As we write these words the Olympics are in full swing in Rio de Janeiro. It is a time when we celebrate athletes from around the globe who have put countless hours behind the scenes into rigorous training in order to get their moments of glory on the field, in the pool or on the court. They are, in many ways, the unsung heroes of sport.
So we have decided to dedicate this summer blog to some other unsung heroes – people or organizations that work creatively, tirelessly and for the most part anonymously to ensure that we and generations to come will have clean water to drink.
But first let’s take a moment to acknowledge water itself – the H2O without which there would be no life on our planet and which most of us take for granted every day. Yes, there’s lots of it (332.5 million cubic miles, to be exact) but 97% of it is undrinkable salt water. And of the other 3%, only 0.1% is easily accessible (from lakes, rivers, etc.) The rest is trapped in glaciers or deep underground.
The first continent we will visit to celebrate an unsung water hero is Africa. Did you know that collectively, South African women and children walk a daily distance equivalent to 16 trips to the moon and back to get water? And if we compare the daily consumption of water, in gallons, between the USA, Europe and sub-Saharan Africa, this is what it looks like:
This year on World Water Day, USAid chose Annabell Waititu, a Kenyan gender and water specialist, as one its unsung water heroes, and we fully concur. “Water is really a women’s issue,” says Waititu, pictured here meeting with employees of Kenya’s Embu Water and Sanitation Company (EWASCO)., As part of USAID’s Sustainable Water and Sanitation in Africa (SUWASA) program, Waititu has been instrumental in integrating women at all levels into the water utility’s workforce. “Since women have a different understanding than men about how households access water, female perspectives add value in terms of their approaches to dealing with water service provision,” says Waititu. “Bringing women into leadership positions at water utilities allows them to inform policymaking in terms of how utilities respond to the needs of their customers, allowing utilities to offer more effective and efficient service.”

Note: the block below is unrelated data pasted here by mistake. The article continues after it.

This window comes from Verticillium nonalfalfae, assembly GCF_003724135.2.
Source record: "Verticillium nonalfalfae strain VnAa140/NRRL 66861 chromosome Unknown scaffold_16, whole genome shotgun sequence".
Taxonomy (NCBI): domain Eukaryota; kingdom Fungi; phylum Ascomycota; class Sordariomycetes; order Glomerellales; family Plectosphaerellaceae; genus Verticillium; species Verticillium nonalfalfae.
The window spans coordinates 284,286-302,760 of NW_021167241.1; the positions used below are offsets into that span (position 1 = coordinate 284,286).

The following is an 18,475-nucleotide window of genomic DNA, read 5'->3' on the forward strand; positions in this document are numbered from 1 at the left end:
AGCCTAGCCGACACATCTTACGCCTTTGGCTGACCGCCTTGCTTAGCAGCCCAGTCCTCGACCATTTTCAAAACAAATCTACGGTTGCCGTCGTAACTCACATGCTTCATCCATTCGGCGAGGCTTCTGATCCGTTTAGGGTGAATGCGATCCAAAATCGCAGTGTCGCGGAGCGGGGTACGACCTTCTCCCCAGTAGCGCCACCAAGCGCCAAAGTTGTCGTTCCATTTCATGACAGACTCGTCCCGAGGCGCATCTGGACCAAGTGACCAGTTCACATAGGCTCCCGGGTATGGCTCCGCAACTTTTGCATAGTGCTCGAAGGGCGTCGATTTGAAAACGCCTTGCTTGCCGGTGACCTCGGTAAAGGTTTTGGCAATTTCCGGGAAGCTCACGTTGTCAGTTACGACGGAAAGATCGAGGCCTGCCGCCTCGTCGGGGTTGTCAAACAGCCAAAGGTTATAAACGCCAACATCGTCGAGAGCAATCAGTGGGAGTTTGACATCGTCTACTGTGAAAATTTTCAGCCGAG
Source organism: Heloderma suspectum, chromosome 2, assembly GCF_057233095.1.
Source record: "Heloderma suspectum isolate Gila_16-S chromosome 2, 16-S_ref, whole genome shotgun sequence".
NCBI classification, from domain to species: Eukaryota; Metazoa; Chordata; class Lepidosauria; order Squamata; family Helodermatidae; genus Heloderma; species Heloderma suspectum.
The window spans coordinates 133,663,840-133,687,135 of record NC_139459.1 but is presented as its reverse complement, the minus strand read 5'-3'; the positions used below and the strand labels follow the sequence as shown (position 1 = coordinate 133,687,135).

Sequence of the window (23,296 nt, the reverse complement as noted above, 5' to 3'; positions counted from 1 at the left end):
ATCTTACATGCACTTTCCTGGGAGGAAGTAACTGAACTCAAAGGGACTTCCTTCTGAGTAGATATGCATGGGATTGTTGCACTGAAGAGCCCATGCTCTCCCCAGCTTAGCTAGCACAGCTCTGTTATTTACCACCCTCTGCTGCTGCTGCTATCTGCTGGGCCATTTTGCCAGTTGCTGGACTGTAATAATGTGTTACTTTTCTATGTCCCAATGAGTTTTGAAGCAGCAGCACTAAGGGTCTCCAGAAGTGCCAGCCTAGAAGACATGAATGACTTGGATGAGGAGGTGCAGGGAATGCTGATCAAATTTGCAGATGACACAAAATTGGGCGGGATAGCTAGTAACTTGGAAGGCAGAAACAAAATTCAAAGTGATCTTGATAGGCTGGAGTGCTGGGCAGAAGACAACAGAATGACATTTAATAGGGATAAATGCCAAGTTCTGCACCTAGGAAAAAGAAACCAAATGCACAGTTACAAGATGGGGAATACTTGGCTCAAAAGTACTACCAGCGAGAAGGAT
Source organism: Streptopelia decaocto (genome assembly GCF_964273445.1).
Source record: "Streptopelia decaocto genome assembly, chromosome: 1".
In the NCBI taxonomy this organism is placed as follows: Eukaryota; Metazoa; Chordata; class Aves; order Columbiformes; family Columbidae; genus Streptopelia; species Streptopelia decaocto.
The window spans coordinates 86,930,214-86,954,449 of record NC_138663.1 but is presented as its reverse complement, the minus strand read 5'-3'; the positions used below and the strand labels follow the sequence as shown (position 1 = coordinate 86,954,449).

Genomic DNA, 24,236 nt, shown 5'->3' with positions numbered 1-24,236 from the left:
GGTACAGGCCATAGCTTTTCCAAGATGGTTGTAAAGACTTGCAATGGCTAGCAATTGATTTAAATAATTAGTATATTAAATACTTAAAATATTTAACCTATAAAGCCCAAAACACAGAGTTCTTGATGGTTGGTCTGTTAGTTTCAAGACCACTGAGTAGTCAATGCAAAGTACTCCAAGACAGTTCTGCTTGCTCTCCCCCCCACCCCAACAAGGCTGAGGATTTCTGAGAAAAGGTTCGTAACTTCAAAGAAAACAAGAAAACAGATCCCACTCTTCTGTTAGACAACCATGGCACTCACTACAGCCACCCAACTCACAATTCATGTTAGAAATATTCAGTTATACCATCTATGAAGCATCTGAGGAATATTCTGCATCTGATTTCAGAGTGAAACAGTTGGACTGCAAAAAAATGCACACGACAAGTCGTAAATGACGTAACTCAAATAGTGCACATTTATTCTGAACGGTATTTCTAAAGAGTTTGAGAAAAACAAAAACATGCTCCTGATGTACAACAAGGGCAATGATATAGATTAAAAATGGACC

The Indian subcontinent is another part of the world that faces challenging water sustainability problems. There are extensive arid regions where water scarcity is a daily issue — and poor water stewardship is threatening water security even in well-watered areas. Here too USAid honored an unsung water hero as part of World Water Day 2016: Dr. Rijan Kayastha, one of Nepal’s top glaciologists.
The Himalaya and its subsidiary ranges serve as “water towers” for much of Asia, storing vast reservoirs of fresh water in the form of seasonal snow and glacial ice. Yet little is known about how much of this water feeds the great Asian rivers originating in this remote area. Dr. Kayastha heads up the USAID-funded Contribution to High Asia Runoff from Ice and Snow (CHARIS) project that has fostered collaboration among research institutions from eight countries across the region. He also founded the Master’s in glaciology program at Kathmandu University, which is equipping students from Afghanistan, India, Nepal, and Pakistan with the interdisciplinary skills needed to help advance sustainable regional water resource management. As shown in the picture, each summer Kayastha accompanies his students on field research programs in the mountains, allowing them to gain hands-on experience with water-measurement equipment and field data collection. Their work is contributing to a growing body of region-wide hydrological information that helps water managers plan for downstream irrigation, hydropower generation, and other water uses.
And now to North America.
The Chesapeake Bay watershed encompasses six states and 64,000 square miles from Virginia to New York. Protecting and restoring the Bay is both very important, and very challenging. The Chesapeake Bay Foundation has recently been acknowledged as an unsung water hero for its untiring efforts to save the Bay – and keep it saved.
“Everything that happens in these [watershed] states affects the Chesapeake Bay, but the hard part has been getting them to all work together and be on the same page,” says Kenny Fletcher, a spokesperson for the Foundation. “We’ve had agreements in the ‘70s, ‘80s, and ‘90s between the states, but they have been voluntary so they haven’t been enforced.”
The Foundation has been instrumental in forging the Chesapeake Bay Clean Water Blueprint – a legally binding agreement that holds the six states within the Bay’s watershed accountable to target pollution and meet EPA limits by 2025.
Of course there are countless unsung water heroes around the globe. If you have a story that you’d like to share with us and our readers, please let us know. And enjoy the rest of the summer!